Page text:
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Yayoi Kusama at Ota Fine Arts

by Monty DiPietro

Two years after the triumph of Love Forever, the large-scale American-curated retrospective that earned Yayoi Kusama long-overdue recognition here at home, Japan's premiere visual artist is back with an intimate and wonderful Tokyo gallery show.

The 20 paintings, sculptures and objet dating from the 1970s to present make a good, light introduction for those new to Kusama's work. The show at Ota Fine Arts in Ebisu should also appeal to the artist's dedicated followers, as it effectively uses color (or rather a lack of color) to bring different styles and periods together. Although Kusama has often painted from a vibrant palette, the works here were all done in blacks, whites and grays, and this proves a simple but effective way of unifying the show.

A two-meter-tall stuffed cotton cactus stands in the center of the 50 square meter space, and it, like many other pieces in this show, is covered with dots. A field of dots or net-like designs, and more importantly, the obsessive repetition of these and other patterns, is Kusama's leitmotif. The style stems from a daydream stuck in the middle of a "truly miserable" Matsumoto childhood: The pattern of a tablecloth began to spread out over the entire room Kusama was sitting in, making everything that was different somehow the same, spreading out to envelop even young Kusama, who fell down a flight of stairs while running from the frightening phantasma.

Ultimately, there was to be no escape. Kusama struck out to New York City in the 1950s, where she began to use repetition in her intense, obsessive art. A Kusama piece in the collection of the Whitney Museum of American Art comprises thousands of air mail stickers affixed to a canvas, while an early gallery show featured repeated silk-screens of boats -- pop art experimentation that influenced one of Kusama's contemporaries, an also new-in-town artist from Pittsburgh named Andy Warhol.

Kusama was a leading architect of the art happenings of the 1960s, making the cover of the New York Daily News, even, with the unauthorized "Grand Orgy to Wake the Dead," at the Museum of Modern Art. Kusama et al were evicted from the museum grounds after the nude performance, adding irony to the honor of being awarded the solo show there 30 years later.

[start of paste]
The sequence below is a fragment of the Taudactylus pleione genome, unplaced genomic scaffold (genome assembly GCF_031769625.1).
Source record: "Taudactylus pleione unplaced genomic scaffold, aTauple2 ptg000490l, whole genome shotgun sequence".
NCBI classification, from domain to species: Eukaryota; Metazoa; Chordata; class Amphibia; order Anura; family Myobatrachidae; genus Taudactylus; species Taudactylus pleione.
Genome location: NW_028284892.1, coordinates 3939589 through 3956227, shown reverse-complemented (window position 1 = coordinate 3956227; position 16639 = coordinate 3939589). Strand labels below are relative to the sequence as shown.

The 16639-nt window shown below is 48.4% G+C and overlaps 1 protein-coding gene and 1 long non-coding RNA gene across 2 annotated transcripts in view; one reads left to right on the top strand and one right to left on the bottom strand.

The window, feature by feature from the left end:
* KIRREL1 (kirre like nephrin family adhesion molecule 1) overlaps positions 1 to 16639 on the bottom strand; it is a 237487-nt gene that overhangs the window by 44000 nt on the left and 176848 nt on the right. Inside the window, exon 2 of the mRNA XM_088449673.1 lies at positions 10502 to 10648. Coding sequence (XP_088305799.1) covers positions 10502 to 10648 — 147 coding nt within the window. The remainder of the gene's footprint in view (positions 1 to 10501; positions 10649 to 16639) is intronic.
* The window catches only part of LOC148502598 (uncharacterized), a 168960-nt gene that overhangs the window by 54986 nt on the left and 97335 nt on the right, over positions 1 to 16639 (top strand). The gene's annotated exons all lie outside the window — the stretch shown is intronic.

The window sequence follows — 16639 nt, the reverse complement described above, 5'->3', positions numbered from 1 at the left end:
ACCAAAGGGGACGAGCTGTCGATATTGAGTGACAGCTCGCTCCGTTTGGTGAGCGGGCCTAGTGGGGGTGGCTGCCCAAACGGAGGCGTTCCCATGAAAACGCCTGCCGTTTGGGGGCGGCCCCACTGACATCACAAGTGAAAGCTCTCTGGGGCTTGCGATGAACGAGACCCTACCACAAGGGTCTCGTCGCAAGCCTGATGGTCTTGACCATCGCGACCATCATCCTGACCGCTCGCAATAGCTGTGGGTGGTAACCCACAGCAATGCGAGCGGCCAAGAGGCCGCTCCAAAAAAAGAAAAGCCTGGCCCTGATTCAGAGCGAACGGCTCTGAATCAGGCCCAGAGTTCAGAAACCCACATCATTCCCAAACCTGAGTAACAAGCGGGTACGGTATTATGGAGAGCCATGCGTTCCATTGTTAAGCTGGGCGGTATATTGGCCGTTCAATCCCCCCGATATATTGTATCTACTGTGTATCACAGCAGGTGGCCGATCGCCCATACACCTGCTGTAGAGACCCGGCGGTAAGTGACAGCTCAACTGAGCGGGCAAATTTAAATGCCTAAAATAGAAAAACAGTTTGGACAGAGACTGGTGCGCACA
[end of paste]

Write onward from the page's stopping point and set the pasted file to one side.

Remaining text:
But the demons continued closing in on Kusama. In the early 1970s she repatriated, and soon afterward moved into the psychiatric hospital where she has lived ever since. Kusama now works out of a studio located a short walk from the hospital, and this has become therapy for her. "If it hadnít been for art," she has said, "I would have killed myself a long time ago."

In America, at least, Kusama is still regarded as the most important Japanese artist of the second half of the 20th century. But for decades she was ignored by Japanese critics and curators. Only after the sweeping Love Forever had visited the Los Angeles County Museum of Art, MoMA, and the Walker Center in Minneapolis (the three most important contemporary art spaces in America) did Kusama get her first Japanese museum show, at the Tokyo Museum of Contemporary Art. There, horror, she was made to share the spotlight with lubricious art pornographer Nobuyoshi Araki, MoT curators proving once again that theirs is the largest provincial museum on earth.

Kusama turns 72 this year, and at the Ota Fine Arts opening party she moves slowly through a room filled not with hype but with love. She walks past a new infinity net painting and a half-dozen phallic-stuffed baking pans from the 1970s. Instead of chatter there is silence as Kusama stops in front of one of her stuffed sofas, then sits to rest. Friends and fans arc around, keeping a respectful distance, and they stare at the frail woman in the red and gold dress and black porkpie hat. For the thinking young artists in attendance, she is not an idol, she is something like a living inspiration. Kusama remains on the sofa awhile, staring back with some of the wild that remains in her eyes.

The old girl's still got it -- even in the new work here, there is the stubborn refusal to stop, the immutable dedication to a vision -- the special genius of Yayoi Kusama.


Notes: Yayoi Kusama is at Ota Fine Arts (3780-0450) to August 4, 2001.
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